“Buddhism and its relevance in the modern world” was the topic of the interreligious dialogue activity held by the Xaverian Philosophy Community of Jakarta on October 29, 2022. Since the COVID-19 pandemic, interreligious dialogue has been carried out through zoom meetings. For the first time after the pandemic, we were able to carry out this activity in our presence, at our home.
The difference is felt when there is an encounter in interreligious dialogue. The guess was Mrs. Ferlina Sugata, a Buddhist teacher from Maranatha University, Bandung. She also has expertise in the field of general architecture and the architecture of Buddhist temples or stupas. Furthermore, she has given several seminars and got many awards.
This event was attended by around 70 people including Xaverians and was arranged by Gregorius Yoristo Paranda SX (Xaverian philosophy student) as moderator. At the beginning of the activity, the rector of Xaverian Community, Fr. Sudarmanto, SX gave the opening speech. He highlighted the spirit of the kinship of the dialogue, and its contribution to enriching diversity, especially ahead of the political year and the presidential election. “Through this dialogue, we are all grateful for the gift of brotherhood. Even further, dialogue is an attempt to realize the hope of St. Conforti: Make the world one single family.
Mrs. Ferlina explained that the concrete situation of technology helps people. Many things have been taken over by robots, machines, and technologies. People can be more productive doing other things. For example, for marketplace customers, you don’t need to come to the store, just open the marketplace application and buy it. No exception, Buddhists have used technology for religious teaching activities. In collaboration with Osaka University, Japanese Buddhists created an AI (Artificial Intelligence) robot that can explain Buddha’s teachings in detail and also can answer questions.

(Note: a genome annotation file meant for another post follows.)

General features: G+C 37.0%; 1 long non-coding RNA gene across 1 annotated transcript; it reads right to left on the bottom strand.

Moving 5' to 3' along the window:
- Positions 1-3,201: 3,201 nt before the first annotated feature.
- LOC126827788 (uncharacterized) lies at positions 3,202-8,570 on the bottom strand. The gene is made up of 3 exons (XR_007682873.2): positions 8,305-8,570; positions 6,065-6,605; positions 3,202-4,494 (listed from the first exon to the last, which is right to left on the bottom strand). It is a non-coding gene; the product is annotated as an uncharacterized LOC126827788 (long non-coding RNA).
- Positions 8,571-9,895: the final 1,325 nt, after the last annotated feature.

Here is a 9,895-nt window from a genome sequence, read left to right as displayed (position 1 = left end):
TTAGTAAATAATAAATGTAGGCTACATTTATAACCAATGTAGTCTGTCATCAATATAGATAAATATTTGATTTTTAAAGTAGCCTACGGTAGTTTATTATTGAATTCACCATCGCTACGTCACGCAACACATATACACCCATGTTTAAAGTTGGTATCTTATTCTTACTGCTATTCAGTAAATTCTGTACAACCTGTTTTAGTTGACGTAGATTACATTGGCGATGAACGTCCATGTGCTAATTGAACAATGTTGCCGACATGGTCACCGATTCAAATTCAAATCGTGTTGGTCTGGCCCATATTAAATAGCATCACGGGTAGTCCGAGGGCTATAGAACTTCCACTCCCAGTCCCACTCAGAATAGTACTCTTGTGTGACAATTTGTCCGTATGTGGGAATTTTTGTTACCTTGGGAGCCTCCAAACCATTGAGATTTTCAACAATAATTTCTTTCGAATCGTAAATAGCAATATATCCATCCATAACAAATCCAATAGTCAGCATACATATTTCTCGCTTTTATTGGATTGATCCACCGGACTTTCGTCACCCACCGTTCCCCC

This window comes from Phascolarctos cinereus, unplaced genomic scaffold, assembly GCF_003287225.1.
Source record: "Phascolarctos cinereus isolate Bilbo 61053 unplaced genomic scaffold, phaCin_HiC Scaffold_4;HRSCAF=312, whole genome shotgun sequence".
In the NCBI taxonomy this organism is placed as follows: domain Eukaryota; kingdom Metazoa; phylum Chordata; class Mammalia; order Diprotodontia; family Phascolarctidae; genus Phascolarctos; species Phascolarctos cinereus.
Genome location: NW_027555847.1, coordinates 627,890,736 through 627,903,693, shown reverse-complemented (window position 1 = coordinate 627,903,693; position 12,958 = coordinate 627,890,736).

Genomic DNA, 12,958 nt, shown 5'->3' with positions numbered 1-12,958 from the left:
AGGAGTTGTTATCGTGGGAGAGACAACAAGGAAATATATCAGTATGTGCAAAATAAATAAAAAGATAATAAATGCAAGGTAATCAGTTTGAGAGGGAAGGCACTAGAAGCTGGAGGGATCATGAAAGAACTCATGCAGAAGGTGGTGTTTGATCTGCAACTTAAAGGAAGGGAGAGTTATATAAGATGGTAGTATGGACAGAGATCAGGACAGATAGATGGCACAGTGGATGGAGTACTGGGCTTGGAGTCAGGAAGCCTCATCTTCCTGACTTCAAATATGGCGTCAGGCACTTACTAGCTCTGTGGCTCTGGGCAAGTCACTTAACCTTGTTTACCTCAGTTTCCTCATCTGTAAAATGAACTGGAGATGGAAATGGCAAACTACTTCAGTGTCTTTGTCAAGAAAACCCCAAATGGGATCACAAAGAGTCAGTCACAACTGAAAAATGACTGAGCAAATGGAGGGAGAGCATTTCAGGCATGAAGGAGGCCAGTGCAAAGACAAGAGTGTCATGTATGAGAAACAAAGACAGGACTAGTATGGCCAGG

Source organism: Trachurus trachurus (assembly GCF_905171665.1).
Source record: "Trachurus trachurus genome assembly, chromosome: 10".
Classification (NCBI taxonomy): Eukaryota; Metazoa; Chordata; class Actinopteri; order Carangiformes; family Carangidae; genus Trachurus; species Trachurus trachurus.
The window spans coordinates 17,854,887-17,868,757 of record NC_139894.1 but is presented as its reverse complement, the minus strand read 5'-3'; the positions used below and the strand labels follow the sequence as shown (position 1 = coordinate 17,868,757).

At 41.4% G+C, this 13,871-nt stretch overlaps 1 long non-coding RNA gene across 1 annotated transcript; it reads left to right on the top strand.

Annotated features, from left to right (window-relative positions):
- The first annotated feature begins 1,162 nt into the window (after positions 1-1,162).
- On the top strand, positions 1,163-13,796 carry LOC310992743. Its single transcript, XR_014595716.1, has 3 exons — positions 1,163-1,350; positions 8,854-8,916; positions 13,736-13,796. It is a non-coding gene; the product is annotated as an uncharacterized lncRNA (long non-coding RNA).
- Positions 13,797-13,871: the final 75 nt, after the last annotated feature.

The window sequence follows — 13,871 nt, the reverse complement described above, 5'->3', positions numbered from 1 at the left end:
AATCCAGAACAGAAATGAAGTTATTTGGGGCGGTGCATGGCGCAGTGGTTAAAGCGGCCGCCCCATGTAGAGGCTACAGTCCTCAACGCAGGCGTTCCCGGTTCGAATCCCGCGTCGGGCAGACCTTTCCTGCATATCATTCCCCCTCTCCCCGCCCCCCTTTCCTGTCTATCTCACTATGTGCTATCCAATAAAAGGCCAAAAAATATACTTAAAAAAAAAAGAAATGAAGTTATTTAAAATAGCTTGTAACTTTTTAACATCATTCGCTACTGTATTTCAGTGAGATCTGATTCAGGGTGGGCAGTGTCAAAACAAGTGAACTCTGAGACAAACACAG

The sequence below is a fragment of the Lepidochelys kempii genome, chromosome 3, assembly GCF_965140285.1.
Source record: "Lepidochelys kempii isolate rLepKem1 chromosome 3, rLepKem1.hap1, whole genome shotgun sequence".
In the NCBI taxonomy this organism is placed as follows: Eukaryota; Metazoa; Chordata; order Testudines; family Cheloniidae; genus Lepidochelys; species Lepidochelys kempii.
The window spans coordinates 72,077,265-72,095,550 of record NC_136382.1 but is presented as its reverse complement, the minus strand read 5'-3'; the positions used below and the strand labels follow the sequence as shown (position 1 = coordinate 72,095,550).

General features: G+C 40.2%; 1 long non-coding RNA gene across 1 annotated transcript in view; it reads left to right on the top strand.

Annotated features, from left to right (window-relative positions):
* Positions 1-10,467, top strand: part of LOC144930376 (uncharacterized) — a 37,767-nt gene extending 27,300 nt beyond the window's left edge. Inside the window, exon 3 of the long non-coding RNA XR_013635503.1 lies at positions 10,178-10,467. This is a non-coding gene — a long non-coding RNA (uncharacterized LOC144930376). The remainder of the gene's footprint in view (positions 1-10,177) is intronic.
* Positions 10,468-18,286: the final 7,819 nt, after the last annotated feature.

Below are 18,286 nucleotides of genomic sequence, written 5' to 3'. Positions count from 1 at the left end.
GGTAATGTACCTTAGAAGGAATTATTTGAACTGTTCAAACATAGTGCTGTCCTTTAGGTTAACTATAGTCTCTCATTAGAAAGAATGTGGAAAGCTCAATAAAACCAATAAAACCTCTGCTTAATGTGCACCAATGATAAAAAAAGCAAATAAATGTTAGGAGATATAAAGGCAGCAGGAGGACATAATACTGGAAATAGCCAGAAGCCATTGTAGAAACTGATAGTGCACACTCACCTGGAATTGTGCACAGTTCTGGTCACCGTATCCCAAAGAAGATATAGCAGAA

Unfortunately, technology cannot solve all the problems in this world. Mrs. Ferlina asked the audience “Does the advancement of technology make humans free from feelings of sadness, worry, fear, and anger?” Then she said, “Of course not, the problem is still there. This is where the Buddha’s teachings are very relevant for dealing with emotions and suffering that cannot be solved by technology”. We will experience suffering continuously because we are just dodging and avoiding. If we do not understand ‘Why am I suffering? Why did I suffer?’ and we do not want to understand, we will suffer continuously. According to the Buddha, suffering is a conflict between desire and reality.
In studying Buddhism, three things must be done: 1. Pariyatti Dhamma – studying the Dhamma in theory, by listening and reading the Tripitaka; 2. Patipatti Dhamma – applying/practicing the Dhamma in daily life 3. Pativedha Dhamma – analyzing life experiences with meditation to realize absolute freedom. The result of this research must reach the stage of Pativedha Dhamma for one to reach the stage of wisdom.
Suffering in Buddhism is called Dukkha (“DU” means difficult; “KHA” means endure). It can be called a burden that is difficult to bear/hold. More deeply, there are five elements of attachment that the Great Teacher Buddha avoided, namely: attachment to physical form, feeling, perception, mind, and consciousness. If we are always shackled by these five things, suffering will dominate our lives. To get rid of Suffering (Dukkha) and attain enlightenment there is the Buddha’s eightfold path: right understanding, right thought, right speech, right action, right livelihood, right effort, right mindfulness, and right concentration.
Xaverian Missionaries as pioneers of dialogue in Indonesia
Buddhism is one of the oldest religions in the world, even before Christianity emerged. In the history of the Indonesian nation, many Buddhist-style kingdoms produced extraordinary historical relics such as the Borobudur temple. Nostra Aetate art 2 explains that in Buddhism itself, as well as in other religions, there is a light for the world. “The Catholic Church rejects nothing of what is true and holy in these religions. It has high regard for the manner of life and conduct, the precepts and doctrines which, although differing in many ways from its teaching, nevertheless often reflect a ray of that truth which enlightens all men and women” (NA, 2). Also during formation time, Xaverian students continue to train themselves to be open missionaries and go out to get to know non-Christian brothers and sisters.
Dialogue events held by Xaverian are always awaited and make our Xaverian community ‘proud’. These activities are also accompanied by sessions of Q&A (question and answer), and end with sharing dinner. The whole series of events has strengthened further relationships between people, even though they are of different religions. We hope and pray that all of them aim to realize the dreams of our Founder, Saint Guido M. Conforti, “to make the world one single family in Christ”.